Stacks - 3rd Floor
JK1846 .K48 2009 (Browse shelf) Available

Includes bibliographical references (p. [381]-450) and index.

Preface to the revised edition -- Preface to the original edition -- Introduction -- Part 1: Road To Partial Democracy: -- 1: In the beginning -- Received legacy -- Revolution and the vote -- States and the nation -- 2: Democracy Ascendant -- Course of things -- Sources of expansion -- Ideas and arguments -- 3: Backsliding And Sideslipping -- Women, African Americans, and Native Americans -- Paupers, felons, and migrants -- Registration and immigration -- Democracy, the working class, and American exceptionalism -- Case in point: the war in Rhode Island -- Part 2: Narrowing The Portals: -- 4: Know-nothings, radicals, and redeemers -- Immigrants and know-nothings -- Race, war, and reconstruction -- Strange odyssey of the Fifteenth Amendment -- Lesser effects of war -- South redeemed -- 5: Redemption of the North -- Losing faith -- Purifying the electorate -- Two special cases -- Sovereignty and self-rule -- New electoral universe -- 6: Women's suffrage -- From Seneca Falls to the Fifteenth Amendment -- Citizenship and taxes -- Regrouping -- Doldrums and democracy -- Mass movement -- Nineteenth Amendment -- Aftermath -- Part 3: Toward Universal Suffrage-And Beyond: -- 7: Quiet years -- Stasis and its sources -- Franklin Roosevelt and the death of Blackstone -- War and race -- Our oldest national minority -- 8: Breaking barriers -- Race and the second reconstruction -- Universal suffrage -- Value of the vote -- Two uneasy pieces -- Getting the electorate to the polls -- 9: Story unfinished -- November 2000 -- What is to be done? -- Helping Americans vote -- Crime and punishment -- Suppression and fraud -- Boundaries of competence -- Constitutional right to vote -- November 2008 -- Conclusion: Project of democracy -- Appendix: State suffrage laws, 1775-1920 -- List of tables -- Appendix sources -- Notes -- Index.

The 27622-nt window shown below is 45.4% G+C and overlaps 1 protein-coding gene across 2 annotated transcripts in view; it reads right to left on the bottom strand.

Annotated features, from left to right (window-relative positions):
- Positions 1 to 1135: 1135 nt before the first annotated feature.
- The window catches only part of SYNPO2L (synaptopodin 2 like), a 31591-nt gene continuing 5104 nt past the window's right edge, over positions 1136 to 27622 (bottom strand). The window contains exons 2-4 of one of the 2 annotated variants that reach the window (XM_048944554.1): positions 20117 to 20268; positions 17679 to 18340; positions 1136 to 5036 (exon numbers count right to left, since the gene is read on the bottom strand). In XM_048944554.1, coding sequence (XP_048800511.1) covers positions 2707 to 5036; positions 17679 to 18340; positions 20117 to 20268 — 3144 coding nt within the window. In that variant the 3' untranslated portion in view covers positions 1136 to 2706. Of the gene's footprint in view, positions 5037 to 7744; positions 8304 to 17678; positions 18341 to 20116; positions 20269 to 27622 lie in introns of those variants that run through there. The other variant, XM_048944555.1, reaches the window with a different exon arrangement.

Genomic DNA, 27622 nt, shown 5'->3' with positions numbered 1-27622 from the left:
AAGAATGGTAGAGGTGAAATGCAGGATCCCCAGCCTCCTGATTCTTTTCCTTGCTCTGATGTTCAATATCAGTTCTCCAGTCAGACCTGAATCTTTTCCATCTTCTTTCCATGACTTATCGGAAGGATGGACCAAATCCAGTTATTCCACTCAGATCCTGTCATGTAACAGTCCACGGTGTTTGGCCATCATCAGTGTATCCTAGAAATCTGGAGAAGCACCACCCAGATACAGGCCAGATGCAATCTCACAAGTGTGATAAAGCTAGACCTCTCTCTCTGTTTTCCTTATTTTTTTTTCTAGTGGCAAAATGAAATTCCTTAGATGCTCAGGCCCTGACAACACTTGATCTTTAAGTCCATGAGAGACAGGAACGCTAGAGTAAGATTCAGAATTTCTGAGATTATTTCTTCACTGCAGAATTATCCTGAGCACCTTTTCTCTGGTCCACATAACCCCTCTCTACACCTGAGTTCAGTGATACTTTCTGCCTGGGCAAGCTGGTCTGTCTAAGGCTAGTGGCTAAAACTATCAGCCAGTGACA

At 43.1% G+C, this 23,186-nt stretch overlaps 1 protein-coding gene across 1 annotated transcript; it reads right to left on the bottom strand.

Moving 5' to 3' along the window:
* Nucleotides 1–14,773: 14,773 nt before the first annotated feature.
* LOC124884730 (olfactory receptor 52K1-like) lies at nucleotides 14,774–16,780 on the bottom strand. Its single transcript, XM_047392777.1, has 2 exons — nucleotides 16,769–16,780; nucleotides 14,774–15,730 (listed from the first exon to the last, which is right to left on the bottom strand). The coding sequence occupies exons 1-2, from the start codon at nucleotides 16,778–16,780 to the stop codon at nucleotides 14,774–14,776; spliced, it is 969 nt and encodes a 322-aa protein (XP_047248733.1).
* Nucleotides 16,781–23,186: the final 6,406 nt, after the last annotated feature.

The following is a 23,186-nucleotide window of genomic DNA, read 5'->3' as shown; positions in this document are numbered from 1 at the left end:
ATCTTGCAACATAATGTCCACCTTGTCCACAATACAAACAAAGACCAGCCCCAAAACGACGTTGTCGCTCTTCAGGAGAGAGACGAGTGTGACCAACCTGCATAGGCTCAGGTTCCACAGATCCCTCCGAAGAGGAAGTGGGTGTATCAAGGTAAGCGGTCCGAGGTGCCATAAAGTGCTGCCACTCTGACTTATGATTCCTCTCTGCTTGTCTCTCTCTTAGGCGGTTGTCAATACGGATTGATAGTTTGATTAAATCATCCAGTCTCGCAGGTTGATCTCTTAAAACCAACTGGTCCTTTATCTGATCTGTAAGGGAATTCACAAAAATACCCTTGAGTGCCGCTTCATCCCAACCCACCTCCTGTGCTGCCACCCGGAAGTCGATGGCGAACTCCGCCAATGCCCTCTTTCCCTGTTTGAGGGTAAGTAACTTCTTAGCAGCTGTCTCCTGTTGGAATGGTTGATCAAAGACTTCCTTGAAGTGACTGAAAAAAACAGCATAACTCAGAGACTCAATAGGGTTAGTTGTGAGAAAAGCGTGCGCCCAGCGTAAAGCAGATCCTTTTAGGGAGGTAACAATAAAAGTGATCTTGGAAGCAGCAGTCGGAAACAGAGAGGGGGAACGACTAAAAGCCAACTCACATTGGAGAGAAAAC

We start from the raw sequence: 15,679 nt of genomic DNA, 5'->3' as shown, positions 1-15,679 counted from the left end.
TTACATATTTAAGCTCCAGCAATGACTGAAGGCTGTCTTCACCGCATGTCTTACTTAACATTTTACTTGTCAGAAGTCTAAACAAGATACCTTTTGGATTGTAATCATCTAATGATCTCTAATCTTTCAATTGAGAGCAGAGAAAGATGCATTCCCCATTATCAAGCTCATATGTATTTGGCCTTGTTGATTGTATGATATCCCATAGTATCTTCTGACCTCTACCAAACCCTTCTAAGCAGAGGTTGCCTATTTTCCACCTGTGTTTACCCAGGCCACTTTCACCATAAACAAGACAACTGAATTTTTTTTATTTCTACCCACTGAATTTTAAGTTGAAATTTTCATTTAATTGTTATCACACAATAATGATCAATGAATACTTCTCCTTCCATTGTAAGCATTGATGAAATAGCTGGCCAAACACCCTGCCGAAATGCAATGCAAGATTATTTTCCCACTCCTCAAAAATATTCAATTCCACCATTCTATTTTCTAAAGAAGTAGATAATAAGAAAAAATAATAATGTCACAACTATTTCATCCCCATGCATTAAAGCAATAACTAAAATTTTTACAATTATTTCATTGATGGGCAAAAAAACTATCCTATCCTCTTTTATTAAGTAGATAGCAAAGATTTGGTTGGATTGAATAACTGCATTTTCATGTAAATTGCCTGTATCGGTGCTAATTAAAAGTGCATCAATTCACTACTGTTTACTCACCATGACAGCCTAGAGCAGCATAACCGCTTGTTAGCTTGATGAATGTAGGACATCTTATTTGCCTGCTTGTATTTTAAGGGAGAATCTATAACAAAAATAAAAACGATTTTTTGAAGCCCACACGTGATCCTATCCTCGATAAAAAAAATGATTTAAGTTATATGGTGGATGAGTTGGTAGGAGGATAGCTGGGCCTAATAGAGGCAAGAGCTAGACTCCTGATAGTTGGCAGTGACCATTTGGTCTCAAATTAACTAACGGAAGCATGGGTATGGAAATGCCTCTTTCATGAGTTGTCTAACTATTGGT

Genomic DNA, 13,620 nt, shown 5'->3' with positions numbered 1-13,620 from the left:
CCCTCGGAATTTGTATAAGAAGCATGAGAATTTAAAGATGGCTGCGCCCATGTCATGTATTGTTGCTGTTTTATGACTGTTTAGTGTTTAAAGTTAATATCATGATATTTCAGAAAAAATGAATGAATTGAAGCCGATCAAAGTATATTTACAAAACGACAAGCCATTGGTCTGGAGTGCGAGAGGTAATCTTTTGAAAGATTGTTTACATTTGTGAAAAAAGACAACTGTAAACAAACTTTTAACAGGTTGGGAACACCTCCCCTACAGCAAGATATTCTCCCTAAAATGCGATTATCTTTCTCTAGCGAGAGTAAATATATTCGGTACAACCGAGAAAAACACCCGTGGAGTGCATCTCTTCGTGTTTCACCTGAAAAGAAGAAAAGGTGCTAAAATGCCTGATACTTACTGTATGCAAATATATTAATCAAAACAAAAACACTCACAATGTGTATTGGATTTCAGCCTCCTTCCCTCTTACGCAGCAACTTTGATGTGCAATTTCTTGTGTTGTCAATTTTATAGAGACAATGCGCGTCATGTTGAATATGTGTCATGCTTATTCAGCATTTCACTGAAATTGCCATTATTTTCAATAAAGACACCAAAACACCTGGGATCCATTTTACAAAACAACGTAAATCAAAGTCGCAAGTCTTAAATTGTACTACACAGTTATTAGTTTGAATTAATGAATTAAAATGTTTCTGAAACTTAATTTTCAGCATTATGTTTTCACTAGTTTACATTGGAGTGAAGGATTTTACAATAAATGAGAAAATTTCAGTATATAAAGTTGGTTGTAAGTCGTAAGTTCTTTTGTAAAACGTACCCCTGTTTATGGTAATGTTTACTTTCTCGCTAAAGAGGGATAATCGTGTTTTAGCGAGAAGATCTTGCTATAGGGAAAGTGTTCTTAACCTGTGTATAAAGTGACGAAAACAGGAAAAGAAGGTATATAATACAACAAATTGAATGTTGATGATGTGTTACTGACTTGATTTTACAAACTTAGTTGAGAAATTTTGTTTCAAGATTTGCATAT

Synopsis: Originally published in 2000, The Right to Vote was widely hailed as a magisterial account of the evolution of suffrage from the American Revolution to the end of the twentieth century. In this revised and updated edition, Keyssar carries the story forward, from the disputed presidential contest of 2000 through the 2008 campaign and the election of Barack Obama. The Right to Vote is a sweeping reinterpretation of American political history as well as a meditation on the meaning of democracy in contemporary American life.

Author notes provided by Syndetics

Alexander Keyssar is the Matthew W. Stirling, Jr., Professor of History and Social Policy at the Kennedy School of Government at Harvard. His 1986 book, Out of Work , was awarded three scholarly prizes, and his book, The Right to Vote , was named the best book in U.S. history by both the American Historical Association and the Historical Society; it was also a finalist for the Pulitzer Prize and the Los Angeles Times Book Award. He lives in Cambridge, Massachusetts.